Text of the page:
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Barcelona.

Top Barcelona Attractions

The first time you visit Barcelona, or any new destination, the question asked isn’t usually what attractions should be scene but what attraction to see first, what to expect, how to get there, and how much time is needed. We’ve provided tips, advice, and other information about the top tourist attractions in Barcelona to help with your itinerary planning.

Sagrada Familia Sagrada Familia
Parc Guell Parc Guell
Picasso Museum Picasso Museum

Sagrada Familia

 Hours Open Daily: October - March, 9am-6pm; April-September, 9am-8pm.
 Admission EUR 8
 Website www.sagradafamilia.org

Antonio Gaudi’s unique style of design and unparalleled vision has given Barcelona some of the world's most astonishing architecture. Among them is the Sagrada Familia, a breathtaking cathedral that was begun in 1882 and is yet to be completed. (Some estimates say completion will not occur for several decades). Gaudi played an integral role in overseeing the construction of the cathedral until his death in 1926, when he was killed by a train. The cathedral is only half-built today and controversies surround the site. There are many who believe the cathedral should not be completed, but left as is as a memorial to a master whose tragic death ended a brilliant career. Others believe the material being used today would never have been approved by the great architect. Controversies aside, one thing is certain - the building is extravagantly carved and its stones are irregularly shaped, making it one, if not the, most important site in the city of Barcelona. When completed, it will have 18 towers representing the 12 Apostles, 4 Evangelists, and the mother of God. The 18th and tallest tower will represent her son. Note: No matter what time you visit, you will always be likely to see construction, which also serves as a highlight of the site.

 

Parc Guell

 Hours 10am to 7pm daily
 Admission Free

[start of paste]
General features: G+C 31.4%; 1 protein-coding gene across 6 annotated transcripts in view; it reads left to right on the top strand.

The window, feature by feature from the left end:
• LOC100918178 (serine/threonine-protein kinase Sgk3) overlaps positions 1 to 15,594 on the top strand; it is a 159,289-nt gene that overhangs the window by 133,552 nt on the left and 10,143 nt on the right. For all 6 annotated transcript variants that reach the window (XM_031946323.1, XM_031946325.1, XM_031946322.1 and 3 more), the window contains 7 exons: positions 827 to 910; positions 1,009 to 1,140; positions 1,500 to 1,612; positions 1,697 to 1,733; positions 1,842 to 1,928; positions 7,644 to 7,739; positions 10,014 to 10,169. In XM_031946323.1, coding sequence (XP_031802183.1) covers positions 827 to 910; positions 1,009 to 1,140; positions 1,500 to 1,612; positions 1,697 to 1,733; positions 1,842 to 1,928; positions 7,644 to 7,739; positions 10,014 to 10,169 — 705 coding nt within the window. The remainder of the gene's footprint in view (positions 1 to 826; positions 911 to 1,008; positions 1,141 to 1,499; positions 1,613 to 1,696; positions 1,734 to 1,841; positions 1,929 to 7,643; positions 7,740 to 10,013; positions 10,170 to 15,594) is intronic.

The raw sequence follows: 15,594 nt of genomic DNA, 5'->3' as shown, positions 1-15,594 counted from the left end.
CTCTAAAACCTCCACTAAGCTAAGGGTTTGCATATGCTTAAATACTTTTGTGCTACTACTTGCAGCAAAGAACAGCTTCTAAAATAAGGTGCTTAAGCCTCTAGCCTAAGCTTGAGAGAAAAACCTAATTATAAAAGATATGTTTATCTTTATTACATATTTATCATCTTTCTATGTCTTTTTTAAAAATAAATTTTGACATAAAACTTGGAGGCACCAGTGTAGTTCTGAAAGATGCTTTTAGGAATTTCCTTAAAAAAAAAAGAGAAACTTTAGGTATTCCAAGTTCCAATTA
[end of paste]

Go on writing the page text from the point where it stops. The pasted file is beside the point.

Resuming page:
Yet another masterpiece envisioned and executed by Gaudi is the city's famed Parc Guell, a playground marked by its wonderland-type structures and whimsical atmosphere. The park was intended as a place where Barcelona's aristocracy could gather and was commissioned by Eusebi Guell, one of Barcelona's most well-known businessmen (and coincidentally one of Gaudi's closest friends). The entire park is a magical experience, leaving you to guess what's real and what is not. In true Gaudi style, it has extraordinary and unique stone carvings, accompanied by breathtaking tiles. The buildings and their facades give a nod to the gingerbread houses depicted in Hansel and Gretel, and you can spend hours going in and out of its mazes and tunnels. To get an idea of what the park looks like before you go, make sure to see the film 'L'Auberge Espagnole', which has a beautiful scene taking place inside park. The house where Gaudi himself lived in for 20 years is on the premises, and has now been turned into a museum housing some of his self-designed furniture.

 

Picasso Museum

 Hours The museum is open Tuesday to Sunday: 10 am to 8 pm. It is closed on Mondays and on major holidays: January 1, May 1, June 24 and December 25/26.
 Admission EUR 6
 Website www.museupicasso.bcn.es

Barcelona's Picasso Museum is located in a medieval mansion and houses one of the most impressive collections of art today. The museum consists of five different buildings (or palaces, as they are often referred to). The museum was inaugurated in 1963 and seven years later, the Barcelona City Council enlarged it by adding the Palau del Baro de Balaguer. In 1999, it was enlarged once again with the inauguration of two special exhibition venues. On the outside, serene gardens and quiet spots make the museum an ideal place to get away from the heat (if you go in the summer), the people and the touring. On the inside, the mansion showcases Pablo Picasso's work - more than 3,000 pieces that include paintings, drawings, ceramics and engravings. The collection focuses on Picasso’s career from 1895-1904 and his affinity for and his relationship with the city of Barcelona. In addition to this vast collection, two rooms in the museum are devoted to a series of interpretations of Diego Velasquez’ “Las Meninas” done in the 1950’s.

 


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